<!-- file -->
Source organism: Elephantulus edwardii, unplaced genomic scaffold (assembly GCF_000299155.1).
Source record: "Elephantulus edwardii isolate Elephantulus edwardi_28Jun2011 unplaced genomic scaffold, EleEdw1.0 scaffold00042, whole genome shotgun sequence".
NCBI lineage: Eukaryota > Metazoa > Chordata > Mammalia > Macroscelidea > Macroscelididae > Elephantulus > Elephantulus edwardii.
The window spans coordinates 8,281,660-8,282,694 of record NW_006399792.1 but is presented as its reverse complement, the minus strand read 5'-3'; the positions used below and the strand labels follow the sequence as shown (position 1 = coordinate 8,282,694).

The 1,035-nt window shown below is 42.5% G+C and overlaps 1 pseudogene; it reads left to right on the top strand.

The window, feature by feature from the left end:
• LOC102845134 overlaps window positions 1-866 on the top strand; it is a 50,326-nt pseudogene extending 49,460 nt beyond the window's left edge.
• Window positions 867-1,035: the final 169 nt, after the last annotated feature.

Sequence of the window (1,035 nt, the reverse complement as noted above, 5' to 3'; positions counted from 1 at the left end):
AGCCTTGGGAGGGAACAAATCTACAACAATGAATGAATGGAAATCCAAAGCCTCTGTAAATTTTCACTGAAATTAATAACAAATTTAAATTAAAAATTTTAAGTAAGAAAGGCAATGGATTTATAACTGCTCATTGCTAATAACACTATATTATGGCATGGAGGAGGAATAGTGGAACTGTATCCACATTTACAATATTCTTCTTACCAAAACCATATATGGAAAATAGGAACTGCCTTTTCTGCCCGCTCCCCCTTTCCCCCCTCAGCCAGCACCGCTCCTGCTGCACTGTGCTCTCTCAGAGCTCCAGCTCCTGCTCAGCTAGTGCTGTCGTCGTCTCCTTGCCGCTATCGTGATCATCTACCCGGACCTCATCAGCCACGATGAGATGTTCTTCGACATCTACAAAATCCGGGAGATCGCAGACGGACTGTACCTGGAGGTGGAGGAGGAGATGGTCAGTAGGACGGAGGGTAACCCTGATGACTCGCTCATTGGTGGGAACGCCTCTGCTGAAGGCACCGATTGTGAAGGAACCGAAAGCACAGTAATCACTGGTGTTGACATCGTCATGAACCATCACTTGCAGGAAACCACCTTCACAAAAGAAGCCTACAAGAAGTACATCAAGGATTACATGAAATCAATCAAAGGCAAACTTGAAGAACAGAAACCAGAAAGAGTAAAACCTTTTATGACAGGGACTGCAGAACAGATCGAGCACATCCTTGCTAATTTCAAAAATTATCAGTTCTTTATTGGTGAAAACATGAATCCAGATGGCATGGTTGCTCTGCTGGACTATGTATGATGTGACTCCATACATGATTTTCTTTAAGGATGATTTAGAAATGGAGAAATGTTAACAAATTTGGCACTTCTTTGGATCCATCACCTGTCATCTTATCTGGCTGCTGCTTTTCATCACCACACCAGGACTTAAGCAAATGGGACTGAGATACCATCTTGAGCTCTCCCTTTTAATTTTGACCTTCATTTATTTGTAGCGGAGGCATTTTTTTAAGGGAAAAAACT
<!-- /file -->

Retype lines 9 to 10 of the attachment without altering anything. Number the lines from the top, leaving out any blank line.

Sequence of the window (1,035 nt, the reverse complement as noted above, 5' to 3'; positions counted from 1 at the left end):
AGCCTTGGGAGGGAACAAATCTACAACAATGAATGAATGGAAATCCAAAGCCTCTGTAAATTTTCACTGAAATTAATAACAAATTTAAATTAAAAATTTTAAGTAAGAAAGGCAATGGATTTATAACTGCTCATTGCTAATAACACTATATTATGGCATGGAGGAGGAATAGTGGAACTGTATCCACATTTACAATATTCTTCTTACCAAAACCATATATGGAAAATAGGAACTGCCTTTTCTGCCCGCTCCCCCTTTCCCCCCTCAGCCAGCACCGCTCCTGCTGCACTGTGCTCTCTCAGAGCTCCAGCTCCTGCTCAGCTAGTGCTGTCGTCGTCTCCTTGCCGCTATCGTGATCATCTACCCGGACCTCATCAGCCACGATGAGATGTTCTTCGACATCTACAAAATCCGGGAGATCGCAGACGGACTGTACCTGGAGGTGGAGGAGGAGATGGTCAGTAGGACGGAGGGTAACCCTGATGACTCGCTCATTGGTGGGAACGCCTCTGCTGAAGGCACCGATTGTGAAGGAACCGAAAGCACAGTAATCACTGGTGTTGACATCGTCATGAACCATCACTTGCAGGAAACCACCTTCACAAAAGAAGCCTACAAGAAGTACATCAAGGATTACATGAAATCAATCAAAGGCAAACTTGAAGAACAGAAACCAGAAAGAGTAAAACCTTTTATGACAGGGACTGCAGAACAGATCGAGCACATCCTTGCTAATTTCAAAAATTATCAGTTCTTTATTGGTGAAAACATGAATCCAGATGGCATGGTTGCTCTGCTGGACTATGTATGATGTGACTCCATACATGATTTTCTTTAAGGATGATTTAGAAATGGAGAAATGTTAACAAATTTGGCACTTCTTTGGATCCATCACCTGTCATCTTATCTGGCTGCTGCTTTTCATCACCACACCAGGACTTAAGCAAATGGGACTGAGATACCATCTTGAGCTCTCCCTTTTAATTTTGACCTTCATTTATTTGTAGCGGAGGCATTTTTTTAAGGGAAAAAACT